Energy harvesting via co-locating horizontal-and vertical-axis wind turbines

Michael Møller Hansen, Peter Enevoldsen, Mahdi Abkar*

*Corresponding author for this work

Research output: Contribution to journal/Conference contribution in journal/Contribution to newspaperJournal articleResearchpeer-review

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Co-locating horizontal-and vertical-axis wind turbines has been recently proposed as a possible approach to enhance the land-area power density of wind farms. In this work, we aim to study the benefits associated with such a co-location using large-eddy simulation (LES) and analytical wake models. In this regard, small-scale vertical-axis wind turbines (VAWTs) in triangular clusters are deployed within a finite-size wind farm consisting of horizontal-axis wind turbines (HAWTs). Wake flow within the wind farm and the effect of VAWTs on the overall wind-farm efficiency are investigated and quantified. The results show that the optimal deployment of small-scale VAWTs has a negligible impact on the performance of HAWT arrays while increasing the total power production. For the particular cases considered here, the power output of the co-located wind farm increases up to 21% compared to the baseline case in which only the HAWTs are present. Also, by comparing to the LES results, it is shown that the analytical framework proposed here is able to accurately predict the power production of wind farms including both HAWTs and VAWTs. Finally, as a real-world application, potential benefits of deploying small-scale VAWTs inside the Horns Rev 1 wind farm are explored for various wind directions using the calibrated wake model. The results show potential for about an 18% increase in the wind-farm power production, averaged over all wind directions, for a particular VAWT layout investigated in this study. The levelized cost of energy (LCoE) for the co-located wind farm is also assessed. The simulations finds that meanwhile the installation of VAWTs increases the annual energy production (AEP) of the wind farm, it also increases the LCoE, which is caused by a) lack of operational data, and b) a low TRL (Technology Readiness Levels) for VAWTs and floating foundations.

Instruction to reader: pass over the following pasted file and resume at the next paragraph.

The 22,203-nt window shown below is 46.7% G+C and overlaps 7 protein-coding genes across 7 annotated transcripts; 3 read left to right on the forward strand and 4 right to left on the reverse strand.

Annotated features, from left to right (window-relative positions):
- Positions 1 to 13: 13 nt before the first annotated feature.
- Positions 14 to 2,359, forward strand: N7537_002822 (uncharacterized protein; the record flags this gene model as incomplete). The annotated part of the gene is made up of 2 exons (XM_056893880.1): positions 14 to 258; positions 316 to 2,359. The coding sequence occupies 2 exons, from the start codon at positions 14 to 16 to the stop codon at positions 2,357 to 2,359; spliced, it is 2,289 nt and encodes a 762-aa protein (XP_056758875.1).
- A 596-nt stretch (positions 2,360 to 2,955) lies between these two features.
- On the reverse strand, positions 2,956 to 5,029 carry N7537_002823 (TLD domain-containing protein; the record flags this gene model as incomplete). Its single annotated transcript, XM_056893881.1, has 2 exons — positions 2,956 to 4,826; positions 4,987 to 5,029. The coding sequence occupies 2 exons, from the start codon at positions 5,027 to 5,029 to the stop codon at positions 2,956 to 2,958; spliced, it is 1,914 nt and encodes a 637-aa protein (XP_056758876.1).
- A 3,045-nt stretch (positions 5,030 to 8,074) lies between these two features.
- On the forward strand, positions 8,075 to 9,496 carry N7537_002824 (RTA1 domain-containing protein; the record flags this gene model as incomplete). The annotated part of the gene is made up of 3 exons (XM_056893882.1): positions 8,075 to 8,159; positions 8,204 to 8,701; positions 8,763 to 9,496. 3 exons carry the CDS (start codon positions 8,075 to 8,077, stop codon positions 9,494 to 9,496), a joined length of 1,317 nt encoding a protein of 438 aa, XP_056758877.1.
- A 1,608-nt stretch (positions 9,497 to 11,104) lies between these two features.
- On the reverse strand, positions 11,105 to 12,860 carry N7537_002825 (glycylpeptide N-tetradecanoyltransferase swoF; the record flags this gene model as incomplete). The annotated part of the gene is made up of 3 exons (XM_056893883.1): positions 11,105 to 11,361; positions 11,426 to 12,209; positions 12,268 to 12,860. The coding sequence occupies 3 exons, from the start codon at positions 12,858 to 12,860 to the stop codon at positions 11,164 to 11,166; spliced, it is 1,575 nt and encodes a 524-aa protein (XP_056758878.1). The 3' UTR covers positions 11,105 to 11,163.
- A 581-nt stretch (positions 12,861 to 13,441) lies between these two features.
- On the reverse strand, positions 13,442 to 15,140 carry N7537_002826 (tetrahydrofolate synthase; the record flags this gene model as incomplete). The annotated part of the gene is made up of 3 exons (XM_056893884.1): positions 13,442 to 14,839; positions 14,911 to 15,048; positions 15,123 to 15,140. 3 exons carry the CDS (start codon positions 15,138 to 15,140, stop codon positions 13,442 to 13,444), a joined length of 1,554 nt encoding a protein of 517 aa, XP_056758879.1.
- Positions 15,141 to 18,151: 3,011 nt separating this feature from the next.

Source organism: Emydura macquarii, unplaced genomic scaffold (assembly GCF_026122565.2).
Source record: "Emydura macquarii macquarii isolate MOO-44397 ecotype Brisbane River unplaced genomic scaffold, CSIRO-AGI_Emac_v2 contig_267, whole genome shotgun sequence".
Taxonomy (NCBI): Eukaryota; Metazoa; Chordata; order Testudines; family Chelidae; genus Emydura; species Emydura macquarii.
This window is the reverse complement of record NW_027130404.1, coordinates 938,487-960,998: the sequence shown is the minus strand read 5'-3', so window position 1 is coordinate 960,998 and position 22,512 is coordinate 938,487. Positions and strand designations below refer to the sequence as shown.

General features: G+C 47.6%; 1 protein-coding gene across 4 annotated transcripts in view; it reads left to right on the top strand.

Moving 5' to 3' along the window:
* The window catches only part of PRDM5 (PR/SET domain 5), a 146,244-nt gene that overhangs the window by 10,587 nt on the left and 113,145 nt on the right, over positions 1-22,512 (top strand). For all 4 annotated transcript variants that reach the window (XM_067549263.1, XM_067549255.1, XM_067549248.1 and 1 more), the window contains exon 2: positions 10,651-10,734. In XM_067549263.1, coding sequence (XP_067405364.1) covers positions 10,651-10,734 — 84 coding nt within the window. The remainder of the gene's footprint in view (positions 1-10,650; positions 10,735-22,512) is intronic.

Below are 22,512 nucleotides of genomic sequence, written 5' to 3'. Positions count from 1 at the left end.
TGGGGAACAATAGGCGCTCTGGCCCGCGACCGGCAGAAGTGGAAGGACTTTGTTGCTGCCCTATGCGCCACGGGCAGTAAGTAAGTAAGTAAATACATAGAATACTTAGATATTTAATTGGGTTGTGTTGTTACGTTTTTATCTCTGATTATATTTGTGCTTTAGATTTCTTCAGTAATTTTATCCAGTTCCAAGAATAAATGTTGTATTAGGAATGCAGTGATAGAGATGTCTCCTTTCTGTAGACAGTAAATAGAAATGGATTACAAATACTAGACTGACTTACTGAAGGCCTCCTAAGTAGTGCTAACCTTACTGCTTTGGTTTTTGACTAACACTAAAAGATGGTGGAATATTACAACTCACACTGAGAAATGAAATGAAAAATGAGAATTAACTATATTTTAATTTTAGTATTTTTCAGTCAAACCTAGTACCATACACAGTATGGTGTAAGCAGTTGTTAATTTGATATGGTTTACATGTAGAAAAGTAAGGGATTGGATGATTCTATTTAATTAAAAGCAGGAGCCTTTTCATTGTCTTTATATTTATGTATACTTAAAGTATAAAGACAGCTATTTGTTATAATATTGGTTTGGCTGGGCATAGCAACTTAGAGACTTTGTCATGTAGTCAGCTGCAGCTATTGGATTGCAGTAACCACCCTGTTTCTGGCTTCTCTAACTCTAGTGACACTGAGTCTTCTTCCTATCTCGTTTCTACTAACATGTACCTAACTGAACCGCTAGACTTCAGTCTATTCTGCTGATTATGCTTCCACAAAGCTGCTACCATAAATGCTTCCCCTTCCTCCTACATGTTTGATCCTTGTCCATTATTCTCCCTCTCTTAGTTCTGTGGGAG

Original languageEnglish
Article number032004
Book seriesJournal of Physics: Conference Series
Number of pages12
Publication statusPublished - 2020


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